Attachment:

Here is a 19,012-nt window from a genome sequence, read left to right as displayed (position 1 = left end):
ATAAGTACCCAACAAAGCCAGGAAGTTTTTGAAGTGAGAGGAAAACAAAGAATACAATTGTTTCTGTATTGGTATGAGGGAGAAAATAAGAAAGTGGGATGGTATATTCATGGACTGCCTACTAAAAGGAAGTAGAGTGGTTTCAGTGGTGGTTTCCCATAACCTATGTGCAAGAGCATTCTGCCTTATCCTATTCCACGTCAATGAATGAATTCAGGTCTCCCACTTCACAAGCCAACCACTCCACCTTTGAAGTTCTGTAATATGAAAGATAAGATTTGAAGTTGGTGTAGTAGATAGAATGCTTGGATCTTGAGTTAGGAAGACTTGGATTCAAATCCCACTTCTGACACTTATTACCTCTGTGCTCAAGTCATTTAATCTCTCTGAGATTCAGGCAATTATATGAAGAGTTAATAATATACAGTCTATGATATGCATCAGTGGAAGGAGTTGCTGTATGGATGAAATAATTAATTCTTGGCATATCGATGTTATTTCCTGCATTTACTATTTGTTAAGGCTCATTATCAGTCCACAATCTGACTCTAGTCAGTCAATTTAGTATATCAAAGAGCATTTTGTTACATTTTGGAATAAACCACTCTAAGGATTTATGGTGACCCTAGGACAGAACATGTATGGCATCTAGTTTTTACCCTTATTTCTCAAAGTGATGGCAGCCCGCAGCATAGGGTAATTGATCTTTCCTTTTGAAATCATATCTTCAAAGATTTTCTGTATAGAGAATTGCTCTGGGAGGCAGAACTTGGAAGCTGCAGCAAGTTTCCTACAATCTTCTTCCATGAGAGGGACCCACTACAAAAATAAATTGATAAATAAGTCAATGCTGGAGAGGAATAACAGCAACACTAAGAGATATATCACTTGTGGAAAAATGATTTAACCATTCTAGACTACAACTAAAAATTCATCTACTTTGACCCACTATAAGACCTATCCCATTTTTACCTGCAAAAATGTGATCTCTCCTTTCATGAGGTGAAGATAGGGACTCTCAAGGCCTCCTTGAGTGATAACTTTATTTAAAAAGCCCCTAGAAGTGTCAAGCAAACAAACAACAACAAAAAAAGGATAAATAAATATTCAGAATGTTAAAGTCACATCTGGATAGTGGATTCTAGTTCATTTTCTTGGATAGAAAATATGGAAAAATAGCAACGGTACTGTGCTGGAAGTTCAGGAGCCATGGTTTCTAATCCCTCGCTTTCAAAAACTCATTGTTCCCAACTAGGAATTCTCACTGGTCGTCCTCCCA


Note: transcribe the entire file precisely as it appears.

Here is a 19,012-nt window from a genome sequence, read left to right as displayed (position 1 = left end):
ATAAGTACCCAACAAAGCCAGGAAGTTTTTGAAGTGAGAGGAAAACAAAGAATACAATTGTTTCTGTATTGGTATGAGGGAGAAAATAAGAAAGTGGGATGGTATATTCATGGACTGCCTACTAAAAGGAAGTAGAGTGGTTTCAGTGGTGGTTTCCCATAACCTATGTGCAAGAGCATTCTGCCTTATCCTATTCCACGTCAATGAATGAATTCAGGTCTCCCACTTCACAAGCCAACCACTCCACCTTTGAAGTTCTGTAATATGAAAGATAAGATTTGAAGTTGGTGTAGTAGATAGAATGCTTGGATCTTGAGTTAGGAAGACTTGGATTCAAATCCCACTTCTGACACTTATTACCTCTGTGCTCAAGTCATTTAATCTCTCTGAGATTCAGGCAATTATATGAAGAGTTAATAATATACAGTCTATGATATGCATCAGTGGAAGGAGTTGCTGTATGGATGAAATAATTAATTCTTGGCATATCGATGTTATTTCCTGCATTTACTATTTGTTAAGGCTCATTATCAGTCCACAATCTGACTCTAGTCAGTCAATTTAGTATATCAAAGAGCATTTTGTTACATTTTGGAATAAACCACTCTAAGGATTTATGGTGACCCTAGGACAGAACATGTATGGCATCTAGTTTTTACCCTTATTTCTCAAAGTGATGGCAGCCCGCAGCATAGGGTAATTGATCTTTCCTTTTGAAATCATATCTTCAAAGATTTTCTGTATAGAGAATTGCTCTGGGAGGCAGAACTTGGAAGCTGCAGCAAGTTTCCTACAATCTTCTTCCATGAGAGGGACCCACTACAAAAATAAATTGATAAATAAGTCAATGCTGGAGAGGAATAACAGCAACACTAAGAGATATATCACTTGTGGAAAAATGATTTAACCATTCTAGACTACAACTAAAAATTCATCTACTTTGACCCACTATAAGACCTATCCCATTTTTACCTGCAAAAATGTGATCTCTCCTTTCATGAGGTGAAGATAGGGACTCTCAAGGCCTCCTTGAGTGATAACTTTATTTAAAAAGCCCCTAGAAGTGTCAAGCAAACAAACAACAACAAAAAAAGGATAAATAAATATTCAGAATGTTAAAGTCACATCTGGATAGTGGATTCTAGTTCATTTTCTTGGATAGAAAATATGGAAAAATAGCAACGGTACTGTGCTGGAAGTTCAGGAGCCATGGTTTCTAATCCCTCGCTTTCAAAAACTCATTGTTCCCAACTAGGAATTCTCACTGGTCGTCCTCCCA